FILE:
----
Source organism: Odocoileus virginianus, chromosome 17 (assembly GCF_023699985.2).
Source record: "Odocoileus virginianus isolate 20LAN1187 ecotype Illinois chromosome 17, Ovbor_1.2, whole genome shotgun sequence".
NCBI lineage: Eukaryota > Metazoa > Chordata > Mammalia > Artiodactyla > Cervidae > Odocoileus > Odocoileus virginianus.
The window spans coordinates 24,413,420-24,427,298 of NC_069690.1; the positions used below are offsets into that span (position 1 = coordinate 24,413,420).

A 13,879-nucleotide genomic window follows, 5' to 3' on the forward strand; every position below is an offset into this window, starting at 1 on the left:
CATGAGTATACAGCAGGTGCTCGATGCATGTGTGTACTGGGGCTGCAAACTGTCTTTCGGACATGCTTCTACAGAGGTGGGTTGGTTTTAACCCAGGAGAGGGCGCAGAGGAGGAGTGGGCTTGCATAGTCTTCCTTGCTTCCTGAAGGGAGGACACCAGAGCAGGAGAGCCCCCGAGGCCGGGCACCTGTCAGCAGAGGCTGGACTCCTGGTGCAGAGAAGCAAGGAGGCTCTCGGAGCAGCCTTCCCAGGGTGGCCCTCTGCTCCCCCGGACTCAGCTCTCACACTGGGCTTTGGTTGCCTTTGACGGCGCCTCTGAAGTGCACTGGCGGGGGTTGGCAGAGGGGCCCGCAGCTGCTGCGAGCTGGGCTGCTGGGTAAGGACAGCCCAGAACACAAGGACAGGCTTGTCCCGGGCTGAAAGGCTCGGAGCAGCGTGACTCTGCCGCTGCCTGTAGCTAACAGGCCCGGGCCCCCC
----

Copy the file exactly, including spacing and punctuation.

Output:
Source organism: Odocoileus virginianus, chromosome 17 (assembly GCF_023699985.2).
Source record: "Odocoileus virginianus isolate 20LAN1187 ecotype Illinois chromosome 17, Ovbor_1.2, whole genome shotgun sequence".
NCBI lineage: Eukaryota > Metazoa > Chordata > Mammalia > Artiodactyla > Cervidae > Odocoileus > Odocoileus virginianus.
The window spans coordinates 24,413,420-24,427,298 of NC_069690.1; the positions used below are offsets into that span (position 1 = coordinate 24,413,420).

A 13,879-nucleotide genomic window follows, 5' to 3' on the forward strand; every position below is an offset into this window, starting at 1 on the left:
CATGAGTATACAGCAGGTGCTCGATGCATGTGTGTACTGGGGCTGCAAACTGTCTTTCGGACATGCTTCTACAGAGGTGGGTTGGTTTTAACCCAGGAGAGGGCGCAGAGGAGGAGTGGGCTTGCATAGTCTTCCTTGCTTCCTGAAGGGAGGACACCAGAGCAGGAGAGCCCCCGAGGCCGGGCACCTGTCAGCAGAGGCTGGACTCCTGGTGCAGAGAAGCAAGGAGGCTCTCGGAGCAGCCTTCCCAGGGTGGCCCTCTGCTCCCCCGGACTCAGCTCTCACACTGGGCTTTGGTTGCCTTTGACGGCGCCTCTGAAGTGCACTGGCGGGGGTTGGCAGAGGGGCCCGCAGCTGCTGCGAGCTGGGCTGCTGGGTAAGGACAGCCCAGAACACAAGGACAGGCTTGTCCCGGGCTGAAAGGCTCGGAGCAGCGTGACTCTGCCGCTGCCTGTAGCTAACAGGCCCGGGCCCCCC